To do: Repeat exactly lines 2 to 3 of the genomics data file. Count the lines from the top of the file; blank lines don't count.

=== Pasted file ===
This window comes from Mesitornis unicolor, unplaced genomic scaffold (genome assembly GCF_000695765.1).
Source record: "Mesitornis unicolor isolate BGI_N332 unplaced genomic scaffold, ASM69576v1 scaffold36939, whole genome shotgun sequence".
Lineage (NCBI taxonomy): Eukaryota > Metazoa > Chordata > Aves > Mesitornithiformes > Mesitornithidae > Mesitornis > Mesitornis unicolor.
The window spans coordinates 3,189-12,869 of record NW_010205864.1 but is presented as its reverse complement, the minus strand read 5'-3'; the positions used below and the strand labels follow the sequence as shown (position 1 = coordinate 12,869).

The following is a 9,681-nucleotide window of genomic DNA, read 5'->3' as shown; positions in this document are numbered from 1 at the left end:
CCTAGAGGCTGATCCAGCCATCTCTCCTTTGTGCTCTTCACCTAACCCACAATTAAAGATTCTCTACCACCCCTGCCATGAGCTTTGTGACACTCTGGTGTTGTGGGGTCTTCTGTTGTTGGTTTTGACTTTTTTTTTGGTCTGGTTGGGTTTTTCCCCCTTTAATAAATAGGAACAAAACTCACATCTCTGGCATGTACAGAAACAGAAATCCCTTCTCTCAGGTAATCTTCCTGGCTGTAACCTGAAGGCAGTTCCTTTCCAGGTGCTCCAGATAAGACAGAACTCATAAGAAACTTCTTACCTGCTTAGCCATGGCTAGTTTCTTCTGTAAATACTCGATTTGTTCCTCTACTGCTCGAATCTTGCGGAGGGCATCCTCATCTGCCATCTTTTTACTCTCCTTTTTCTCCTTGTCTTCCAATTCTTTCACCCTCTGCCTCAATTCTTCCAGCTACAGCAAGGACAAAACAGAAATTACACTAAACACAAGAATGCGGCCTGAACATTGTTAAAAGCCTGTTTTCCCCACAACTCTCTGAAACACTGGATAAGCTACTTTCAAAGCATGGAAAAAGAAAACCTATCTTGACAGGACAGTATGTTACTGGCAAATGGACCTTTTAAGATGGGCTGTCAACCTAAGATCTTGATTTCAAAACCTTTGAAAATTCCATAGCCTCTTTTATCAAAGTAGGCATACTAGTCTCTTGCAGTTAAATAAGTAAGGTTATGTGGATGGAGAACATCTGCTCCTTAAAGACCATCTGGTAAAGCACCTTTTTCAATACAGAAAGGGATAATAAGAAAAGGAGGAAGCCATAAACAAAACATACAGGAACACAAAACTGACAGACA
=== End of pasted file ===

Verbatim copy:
Source record: "Mesitornis unicolor isolate BGI_N332 unplaced genomic scaffold, ASM69576v1 scaffold36939, whole genome shotgun sequence".
Lineage (NCBI taxonomy): Eukaryota > Metazoa > Chordata > Aves > Mesitornithiformes > Mesitornithidae > Mesitornis > Mesitornis unicolor.